The Homers Were More Fun: NL Loses, Phils Phlop in 2013 All-Star Game

The Homers Were More Fun: NL Loses, Phils Phlop in 2013 All-Star Game

Three hits, one walk, zero runs. That was what the NL's collection of offensive talent was able to put up against a wrecking crew of AL pitchers in the All-Star Game tonight, a feeble performance that at least prevented the game from stretching on past midnight. The AL didn't provide a ton of offensive fireworks either, but managed a more respectable three runs on nine hits, which was enough to get the ball to Mariano Rivera in the eighth inning to close it out. (Actually, there are nine innings in a baseball game, so Joe Nathan was awkwardly brought in to double-close it out after, but Mo won the MVP anyway because SENTIMENT.)

The Phillies did not exactly represent to the fullest in this one. Cliff Lee pitched one inning of work, giving up a quick two hits and then allowing a Jose Bautista sac fly to score the AL's second run of the game. The earned run wasn't really all on him, as the second hit came on a grounder to short that the normally sure-handed Troy Tulowitzki butchered, and at least he induced a couple easy grounders to get out of the inning shortly thereafter, but when you only get one inning of work, any amount of run-sacrificing is tough to swallow.

Lee's performance was a better showing than Dom Brown's, at least. As a result of the NL lineup's disturbingly efficient outmaking, Dom played nearly half the game but only came to bat once. In that at bat: Three pitches, three strikes (two called, last swinging) and one out. If Dom was hoping to state his case for why he shouldn't have been left off the Home Run Derby roster, there would have been more convincing ways to do it, though we're hoping he'll have plenty of chances to come for both his Derby debut and his All-Star redemption before his stay in Philadelphia wraps.

Really, this was a pretty boring baseball game. The most entertaining parts of the night came outside of the game, as when an idiot Yankees fan dared Twitter to dare him to rush the field (then got smacked down by security after doing so), or when Neil Diamond took the field in the mid-eighth for an even-more-embarrassing-than-usual "Sweet Caroline" sing-along. Rivera's final All-Star Game obviously dominated the conversation, though AL coach Jim Leyland's controversial decision to use him in the eighth instead of the ninth (presumably due to fear the AL would take the lead and Mo would not be able to pitch at all) certainly robbed the moment of a good deal of its poetry. (Tim McCarver also said his fond farewell to ASG broadcasting, though it's hard to imagine many baseball fans were getting terribly choked up at that.)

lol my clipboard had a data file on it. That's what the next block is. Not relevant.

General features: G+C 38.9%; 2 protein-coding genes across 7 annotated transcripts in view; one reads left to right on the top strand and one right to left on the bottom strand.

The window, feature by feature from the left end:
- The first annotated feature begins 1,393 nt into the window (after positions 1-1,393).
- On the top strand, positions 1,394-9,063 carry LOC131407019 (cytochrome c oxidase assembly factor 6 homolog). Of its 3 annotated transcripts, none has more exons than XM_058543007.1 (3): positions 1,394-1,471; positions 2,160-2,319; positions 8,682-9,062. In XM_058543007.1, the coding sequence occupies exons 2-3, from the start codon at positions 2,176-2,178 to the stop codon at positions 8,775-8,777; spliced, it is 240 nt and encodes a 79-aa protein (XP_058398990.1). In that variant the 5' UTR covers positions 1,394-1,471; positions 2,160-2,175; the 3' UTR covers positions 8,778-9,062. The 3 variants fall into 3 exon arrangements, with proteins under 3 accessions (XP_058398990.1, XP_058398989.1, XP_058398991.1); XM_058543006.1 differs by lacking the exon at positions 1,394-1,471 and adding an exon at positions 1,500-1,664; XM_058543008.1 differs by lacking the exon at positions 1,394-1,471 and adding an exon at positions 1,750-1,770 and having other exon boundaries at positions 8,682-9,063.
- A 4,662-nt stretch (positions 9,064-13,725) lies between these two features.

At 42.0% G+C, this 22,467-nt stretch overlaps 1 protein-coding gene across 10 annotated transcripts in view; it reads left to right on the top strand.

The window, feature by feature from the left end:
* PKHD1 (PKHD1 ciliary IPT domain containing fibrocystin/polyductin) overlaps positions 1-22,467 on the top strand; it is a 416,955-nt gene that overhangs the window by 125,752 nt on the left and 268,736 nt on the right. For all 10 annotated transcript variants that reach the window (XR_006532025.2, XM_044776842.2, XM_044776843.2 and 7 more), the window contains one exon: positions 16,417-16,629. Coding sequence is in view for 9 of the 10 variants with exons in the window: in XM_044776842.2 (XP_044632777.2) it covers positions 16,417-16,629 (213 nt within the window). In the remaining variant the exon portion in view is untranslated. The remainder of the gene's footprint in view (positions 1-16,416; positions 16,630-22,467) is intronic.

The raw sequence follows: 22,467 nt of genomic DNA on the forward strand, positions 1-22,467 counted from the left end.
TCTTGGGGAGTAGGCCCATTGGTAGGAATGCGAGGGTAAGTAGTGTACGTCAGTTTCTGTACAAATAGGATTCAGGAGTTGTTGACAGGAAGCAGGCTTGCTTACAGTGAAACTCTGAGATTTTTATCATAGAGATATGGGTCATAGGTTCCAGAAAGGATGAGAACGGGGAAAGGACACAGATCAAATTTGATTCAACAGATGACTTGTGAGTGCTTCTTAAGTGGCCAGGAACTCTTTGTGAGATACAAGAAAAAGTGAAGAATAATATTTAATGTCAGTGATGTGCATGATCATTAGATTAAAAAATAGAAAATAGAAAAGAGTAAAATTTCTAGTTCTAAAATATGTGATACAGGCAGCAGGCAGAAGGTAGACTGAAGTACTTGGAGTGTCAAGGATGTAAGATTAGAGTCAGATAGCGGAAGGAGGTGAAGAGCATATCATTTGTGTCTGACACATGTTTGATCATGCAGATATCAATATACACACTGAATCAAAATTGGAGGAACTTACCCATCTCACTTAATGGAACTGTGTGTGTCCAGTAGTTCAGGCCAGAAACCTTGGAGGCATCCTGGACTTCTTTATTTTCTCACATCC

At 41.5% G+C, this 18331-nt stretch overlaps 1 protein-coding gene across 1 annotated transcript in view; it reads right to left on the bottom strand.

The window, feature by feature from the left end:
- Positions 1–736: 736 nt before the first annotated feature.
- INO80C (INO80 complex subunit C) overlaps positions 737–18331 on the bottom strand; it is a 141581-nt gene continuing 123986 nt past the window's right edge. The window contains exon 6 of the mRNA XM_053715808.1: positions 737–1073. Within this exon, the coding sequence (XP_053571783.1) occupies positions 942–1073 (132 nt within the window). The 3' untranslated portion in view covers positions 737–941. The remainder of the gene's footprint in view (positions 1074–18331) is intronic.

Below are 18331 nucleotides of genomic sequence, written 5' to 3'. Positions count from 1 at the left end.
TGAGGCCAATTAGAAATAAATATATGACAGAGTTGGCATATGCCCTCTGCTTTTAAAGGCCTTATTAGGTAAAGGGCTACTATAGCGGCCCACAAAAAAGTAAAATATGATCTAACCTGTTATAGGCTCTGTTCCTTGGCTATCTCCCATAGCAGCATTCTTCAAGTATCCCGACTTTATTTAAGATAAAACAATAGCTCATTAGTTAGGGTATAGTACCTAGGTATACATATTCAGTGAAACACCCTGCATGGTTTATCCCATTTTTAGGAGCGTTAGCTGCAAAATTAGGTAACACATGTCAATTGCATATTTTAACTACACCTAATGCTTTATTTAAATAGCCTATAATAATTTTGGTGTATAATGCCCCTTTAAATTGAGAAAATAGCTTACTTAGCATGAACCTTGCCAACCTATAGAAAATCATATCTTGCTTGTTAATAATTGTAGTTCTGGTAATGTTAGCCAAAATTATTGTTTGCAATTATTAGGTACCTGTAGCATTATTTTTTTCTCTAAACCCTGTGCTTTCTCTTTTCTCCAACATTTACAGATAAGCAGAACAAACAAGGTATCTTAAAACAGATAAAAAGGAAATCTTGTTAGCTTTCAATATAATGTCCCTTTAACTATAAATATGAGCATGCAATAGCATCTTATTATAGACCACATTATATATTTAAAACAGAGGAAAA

Whatever. No real consequence here except that AL gets home-field at the World Series this year, and let's just say that the Phils will cross that exceedingly unlikely bridge when they come to it. Phils season starts again on Friday, and hopefully Dom will get a couple opportunities to put bat to ball again before season's end. See you back at Citi Field then.

Steve Mason rediscovers himself in New York just before Flyers return

Steve Mason rediscovers himself in New York just before Flyers return

It had been a while since Steve Mason saw himself.

Walking into the Barclays Center on Sunday, the Flyers’ goalie was 0-6-2 with a 4.03 goals-against average and .844 save percentage over his last 10 appearances (see more recent Flyers numbers and stats).